Boss’ lab participates in the new Tara ocean expedition studying microbiomes across the South Atlantic and South Pacific – UMaine News
A French research schooner known for its scientific expeditions in the world’s oceans set sail on another voyage last week, equipped with sensors from the University of Maine’s School of Marine Sciences.
Emmanuel Boss, a professor of oceanography, and Lee Karp-Boss, a professor with the School of Marine Sciences, have been serving as coordinators for the Tara Ocean Expeditions since 2012 and Boss has had instruments on board since 2009. The current expedition will span almost two-years to study marine microbiomes, the assembly of microorganisms in a given marine environment. The research voyage will explore how microbiomes function, particularly in the context of climate change and plastic pollution. UMaine provided equipment for the expedition, and Boss’s lab trained the technicians aboard the schooner on how to use it, as he has for previous journeys. Intriguingly, two past Tara science technicians have come to UMaine to pursue Ph.D.s in oceanography.
The foundation’s titular vessel left its home port in Lorient, France, on Saturday, Dec. 12, for a 70,000-kilometer, more than 40,000-mile, journey across the South Atlantic Ocean along the African, South American and Antarctic coasts, according to the organization. Forty-two research institutions worldwide, including UMaine, are participating in the mission. Almost 200 scientists will take part in different legs of the voyage. Boss says the crew consists of 14 people at a time, including five scientists, engineers, photographers and a journalist. From UMaine, Boss, Karp-Boss and several current and former graduate students are scheduled to join different legs.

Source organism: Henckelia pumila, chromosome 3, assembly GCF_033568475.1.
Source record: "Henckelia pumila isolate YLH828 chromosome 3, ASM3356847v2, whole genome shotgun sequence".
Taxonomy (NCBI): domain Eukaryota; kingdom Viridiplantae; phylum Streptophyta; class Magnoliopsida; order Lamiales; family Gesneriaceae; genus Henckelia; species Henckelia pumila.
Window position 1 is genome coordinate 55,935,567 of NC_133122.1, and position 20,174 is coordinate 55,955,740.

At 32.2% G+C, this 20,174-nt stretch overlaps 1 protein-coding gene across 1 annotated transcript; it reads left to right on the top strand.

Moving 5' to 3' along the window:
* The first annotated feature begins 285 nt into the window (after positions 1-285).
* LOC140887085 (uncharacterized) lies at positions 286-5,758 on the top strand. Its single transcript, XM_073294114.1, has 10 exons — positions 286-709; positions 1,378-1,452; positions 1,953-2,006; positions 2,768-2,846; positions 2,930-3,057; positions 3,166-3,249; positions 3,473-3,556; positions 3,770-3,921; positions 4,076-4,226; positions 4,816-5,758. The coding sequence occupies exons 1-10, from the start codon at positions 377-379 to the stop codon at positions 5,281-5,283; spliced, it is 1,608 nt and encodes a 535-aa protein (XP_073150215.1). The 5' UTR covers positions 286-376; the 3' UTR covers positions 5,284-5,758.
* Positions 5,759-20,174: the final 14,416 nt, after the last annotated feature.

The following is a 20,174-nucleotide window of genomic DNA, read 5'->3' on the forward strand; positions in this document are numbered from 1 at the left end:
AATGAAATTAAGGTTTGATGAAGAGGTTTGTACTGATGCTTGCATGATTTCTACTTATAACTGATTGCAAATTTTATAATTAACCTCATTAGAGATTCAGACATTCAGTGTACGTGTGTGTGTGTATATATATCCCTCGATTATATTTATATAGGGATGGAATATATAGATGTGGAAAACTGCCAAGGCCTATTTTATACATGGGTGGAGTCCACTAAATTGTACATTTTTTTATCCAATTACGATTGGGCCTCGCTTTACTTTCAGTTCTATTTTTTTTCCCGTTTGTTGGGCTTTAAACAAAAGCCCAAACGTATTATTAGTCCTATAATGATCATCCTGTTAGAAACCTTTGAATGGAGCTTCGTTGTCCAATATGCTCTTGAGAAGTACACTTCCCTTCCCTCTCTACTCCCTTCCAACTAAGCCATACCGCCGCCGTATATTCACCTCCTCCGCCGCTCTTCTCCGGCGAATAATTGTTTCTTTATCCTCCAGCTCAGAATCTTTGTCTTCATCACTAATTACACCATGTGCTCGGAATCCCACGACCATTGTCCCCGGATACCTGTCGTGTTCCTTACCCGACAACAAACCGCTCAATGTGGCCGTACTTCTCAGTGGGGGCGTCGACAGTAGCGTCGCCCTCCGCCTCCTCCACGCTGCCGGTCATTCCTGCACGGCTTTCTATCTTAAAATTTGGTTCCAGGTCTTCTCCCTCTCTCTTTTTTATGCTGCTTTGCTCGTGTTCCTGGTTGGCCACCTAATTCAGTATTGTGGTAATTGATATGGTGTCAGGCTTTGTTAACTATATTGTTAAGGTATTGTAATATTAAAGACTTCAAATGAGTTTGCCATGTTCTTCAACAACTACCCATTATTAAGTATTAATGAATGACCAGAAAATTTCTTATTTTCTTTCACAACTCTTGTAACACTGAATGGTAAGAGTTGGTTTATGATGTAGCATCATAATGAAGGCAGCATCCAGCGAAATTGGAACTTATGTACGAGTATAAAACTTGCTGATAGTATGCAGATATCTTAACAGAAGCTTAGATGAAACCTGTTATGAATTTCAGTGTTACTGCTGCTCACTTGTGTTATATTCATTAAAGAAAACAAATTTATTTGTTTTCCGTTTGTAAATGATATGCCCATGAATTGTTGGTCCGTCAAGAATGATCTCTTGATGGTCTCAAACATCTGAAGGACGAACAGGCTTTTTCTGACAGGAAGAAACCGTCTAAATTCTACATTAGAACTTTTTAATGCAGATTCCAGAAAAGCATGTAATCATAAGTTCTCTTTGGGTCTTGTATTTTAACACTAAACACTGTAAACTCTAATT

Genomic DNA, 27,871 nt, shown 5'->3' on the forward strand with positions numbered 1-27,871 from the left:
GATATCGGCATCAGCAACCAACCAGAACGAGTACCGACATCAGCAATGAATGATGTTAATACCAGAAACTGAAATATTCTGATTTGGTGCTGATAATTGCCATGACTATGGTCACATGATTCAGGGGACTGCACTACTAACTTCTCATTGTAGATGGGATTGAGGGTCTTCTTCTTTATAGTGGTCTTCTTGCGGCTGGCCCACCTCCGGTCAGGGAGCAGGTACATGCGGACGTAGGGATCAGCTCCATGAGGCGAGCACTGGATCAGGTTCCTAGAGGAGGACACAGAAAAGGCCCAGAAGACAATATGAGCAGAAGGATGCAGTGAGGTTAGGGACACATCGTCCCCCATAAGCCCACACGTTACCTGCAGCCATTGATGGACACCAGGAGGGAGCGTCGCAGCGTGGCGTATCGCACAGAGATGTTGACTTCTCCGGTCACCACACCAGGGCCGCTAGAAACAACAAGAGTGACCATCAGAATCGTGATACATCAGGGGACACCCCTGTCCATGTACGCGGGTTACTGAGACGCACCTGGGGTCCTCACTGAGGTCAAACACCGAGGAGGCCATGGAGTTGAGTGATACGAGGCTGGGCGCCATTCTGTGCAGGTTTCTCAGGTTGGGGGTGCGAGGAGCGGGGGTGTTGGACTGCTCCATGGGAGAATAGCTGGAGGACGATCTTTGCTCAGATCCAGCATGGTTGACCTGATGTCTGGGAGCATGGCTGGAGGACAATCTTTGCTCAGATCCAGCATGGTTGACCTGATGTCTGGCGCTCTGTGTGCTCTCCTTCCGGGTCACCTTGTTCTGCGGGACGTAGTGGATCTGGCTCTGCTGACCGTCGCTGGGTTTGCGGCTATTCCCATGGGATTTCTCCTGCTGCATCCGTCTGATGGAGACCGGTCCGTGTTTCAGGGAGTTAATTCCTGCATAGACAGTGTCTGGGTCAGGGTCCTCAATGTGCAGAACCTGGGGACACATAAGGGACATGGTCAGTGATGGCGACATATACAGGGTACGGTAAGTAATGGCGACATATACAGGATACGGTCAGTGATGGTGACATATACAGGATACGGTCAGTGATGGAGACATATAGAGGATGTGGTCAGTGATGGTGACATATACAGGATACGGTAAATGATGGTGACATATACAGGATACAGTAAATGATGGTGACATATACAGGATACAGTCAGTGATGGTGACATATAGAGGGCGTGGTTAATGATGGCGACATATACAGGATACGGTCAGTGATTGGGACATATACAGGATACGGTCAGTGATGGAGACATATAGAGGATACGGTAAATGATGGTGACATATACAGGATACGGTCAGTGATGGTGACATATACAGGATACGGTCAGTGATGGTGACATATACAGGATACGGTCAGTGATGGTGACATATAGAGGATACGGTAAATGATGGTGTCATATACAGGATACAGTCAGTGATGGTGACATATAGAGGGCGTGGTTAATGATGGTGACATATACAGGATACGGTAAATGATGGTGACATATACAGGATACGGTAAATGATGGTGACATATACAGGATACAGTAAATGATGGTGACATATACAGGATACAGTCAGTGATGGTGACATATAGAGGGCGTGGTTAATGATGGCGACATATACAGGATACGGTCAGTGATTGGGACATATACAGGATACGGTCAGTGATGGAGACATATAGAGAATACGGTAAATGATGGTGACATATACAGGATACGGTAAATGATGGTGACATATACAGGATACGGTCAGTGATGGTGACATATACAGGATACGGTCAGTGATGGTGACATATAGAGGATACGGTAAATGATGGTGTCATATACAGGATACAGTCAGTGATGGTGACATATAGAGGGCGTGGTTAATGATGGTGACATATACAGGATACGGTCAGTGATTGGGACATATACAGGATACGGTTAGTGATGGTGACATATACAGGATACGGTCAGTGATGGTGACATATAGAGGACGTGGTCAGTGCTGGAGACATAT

While COVID-19 initially delayed the journey, previously planned to begin in late spring, Boss says the foundation devised methods to safely execute it, demonstrating the organization’s resilience and commitment to the expedition. “That shows continuity. The climate is changing despite us staying at home because of COVID.”
Similar to previous expeditions, UMaine provided Tara a variety of sensors, which Boss and Karp-Boss deploy in their research. The optical technology installed by UMaine includes an underwater spectral absorption and attenuation meter, a spectral backscattering sensor and spectrofluorometer all manufactured by SeaBird Electronics. An automated microscope will be added to the suite of sensors later in the expedition. The methodology employed to get high quality data has been developed and improved at UMaine by a series of graduate students beginning with Wayne Slade, currently vice president for science and technology at the sensor manufacturer Sequoia Scientific Inc.“We’re getting data at a very high rate, which means we can use statistics to reduce our uncertainties,” Boss says.